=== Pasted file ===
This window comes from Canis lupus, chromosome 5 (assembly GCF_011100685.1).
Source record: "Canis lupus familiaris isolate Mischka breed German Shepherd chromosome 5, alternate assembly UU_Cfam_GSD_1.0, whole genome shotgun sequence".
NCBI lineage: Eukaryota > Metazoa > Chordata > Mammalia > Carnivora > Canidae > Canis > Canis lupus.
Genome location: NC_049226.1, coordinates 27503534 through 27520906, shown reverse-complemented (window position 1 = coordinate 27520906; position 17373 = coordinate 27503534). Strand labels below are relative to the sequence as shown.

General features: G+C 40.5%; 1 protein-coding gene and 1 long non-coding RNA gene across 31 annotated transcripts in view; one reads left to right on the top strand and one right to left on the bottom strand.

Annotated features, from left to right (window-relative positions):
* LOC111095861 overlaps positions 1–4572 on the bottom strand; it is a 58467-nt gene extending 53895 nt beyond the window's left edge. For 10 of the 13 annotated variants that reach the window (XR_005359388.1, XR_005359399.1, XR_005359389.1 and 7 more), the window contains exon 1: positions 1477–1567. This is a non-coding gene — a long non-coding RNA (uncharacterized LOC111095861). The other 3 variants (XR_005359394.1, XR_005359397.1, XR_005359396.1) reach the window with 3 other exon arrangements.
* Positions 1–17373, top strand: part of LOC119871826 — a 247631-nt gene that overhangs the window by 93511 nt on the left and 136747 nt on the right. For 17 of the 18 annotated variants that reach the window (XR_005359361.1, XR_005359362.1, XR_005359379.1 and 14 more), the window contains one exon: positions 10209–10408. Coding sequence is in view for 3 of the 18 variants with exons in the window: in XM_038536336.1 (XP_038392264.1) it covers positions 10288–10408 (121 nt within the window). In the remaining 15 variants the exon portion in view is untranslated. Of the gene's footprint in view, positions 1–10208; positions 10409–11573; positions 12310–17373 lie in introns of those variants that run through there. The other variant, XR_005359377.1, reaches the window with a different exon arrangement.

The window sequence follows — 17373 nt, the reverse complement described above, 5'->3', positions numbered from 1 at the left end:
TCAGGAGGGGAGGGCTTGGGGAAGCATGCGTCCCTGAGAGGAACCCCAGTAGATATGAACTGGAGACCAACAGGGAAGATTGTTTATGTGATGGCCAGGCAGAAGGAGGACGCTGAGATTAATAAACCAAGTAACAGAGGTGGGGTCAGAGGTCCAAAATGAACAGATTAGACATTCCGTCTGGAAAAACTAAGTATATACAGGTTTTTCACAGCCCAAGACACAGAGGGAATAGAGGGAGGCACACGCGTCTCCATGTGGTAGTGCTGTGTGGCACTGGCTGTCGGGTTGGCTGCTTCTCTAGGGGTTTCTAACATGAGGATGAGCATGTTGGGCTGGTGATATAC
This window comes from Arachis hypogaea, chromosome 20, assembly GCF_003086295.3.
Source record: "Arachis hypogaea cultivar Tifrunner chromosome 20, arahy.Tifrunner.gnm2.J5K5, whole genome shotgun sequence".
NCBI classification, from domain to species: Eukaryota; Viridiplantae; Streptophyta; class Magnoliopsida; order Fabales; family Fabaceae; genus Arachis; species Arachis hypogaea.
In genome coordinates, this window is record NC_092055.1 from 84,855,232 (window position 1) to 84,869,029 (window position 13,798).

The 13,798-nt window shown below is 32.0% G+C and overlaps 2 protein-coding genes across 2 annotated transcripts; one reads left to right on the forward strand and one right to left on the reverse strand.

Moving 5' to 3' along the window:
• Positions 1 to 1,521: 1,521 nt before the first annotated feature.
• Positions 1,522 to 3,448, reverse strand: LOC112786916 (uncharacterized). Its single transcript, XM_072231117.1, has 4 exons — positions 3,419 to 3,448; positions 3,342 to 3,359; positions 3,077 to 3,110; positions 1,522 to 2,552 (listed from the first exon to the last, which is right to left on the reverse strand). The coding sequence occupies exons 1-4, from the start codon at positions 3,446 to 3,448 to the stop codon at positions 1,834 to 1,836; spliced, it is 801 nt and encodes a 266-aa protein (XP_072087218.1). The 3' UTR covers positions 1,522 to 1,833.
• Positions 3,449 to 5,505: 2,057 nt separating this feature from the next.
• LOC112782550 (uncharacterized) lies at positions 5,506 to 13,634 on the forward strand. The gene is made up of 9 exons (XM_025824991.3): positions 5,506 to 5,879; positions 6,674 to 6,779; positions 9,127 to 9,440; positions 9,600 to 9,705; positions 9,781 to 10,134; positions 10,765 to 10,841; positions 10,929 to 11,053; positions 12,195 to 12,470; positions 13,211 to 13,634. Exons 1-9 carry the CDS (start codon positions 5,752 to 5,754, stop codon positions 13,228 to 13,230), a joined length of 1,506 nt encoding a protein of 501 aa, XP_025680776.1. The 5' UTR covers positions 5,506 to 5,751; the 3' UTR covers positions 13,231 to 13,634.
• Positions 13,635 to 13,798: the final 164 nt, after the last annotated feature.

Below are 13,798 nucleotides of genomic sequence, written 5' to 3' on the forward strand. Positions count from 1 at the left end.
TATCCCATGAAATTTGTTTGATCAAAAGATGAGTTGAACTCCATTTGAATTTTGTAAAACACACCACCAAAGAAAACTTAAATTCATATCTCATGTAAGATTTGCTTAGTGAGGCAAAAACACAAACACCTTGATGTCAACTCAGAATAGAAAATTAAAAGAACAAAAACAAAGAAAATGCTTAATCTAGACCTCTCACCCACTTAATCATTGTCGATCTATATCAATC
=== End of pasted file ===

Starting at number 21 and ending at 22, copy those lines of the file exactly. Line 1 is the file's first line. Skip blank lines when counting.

• Positions 13,635 to 13,798: the final 164 nt, after the last annotated feature.

Below are 13,798 nucleotides of genomic sequence, written 5' to 3' on the forward strand. Positions count from 1 at the left end.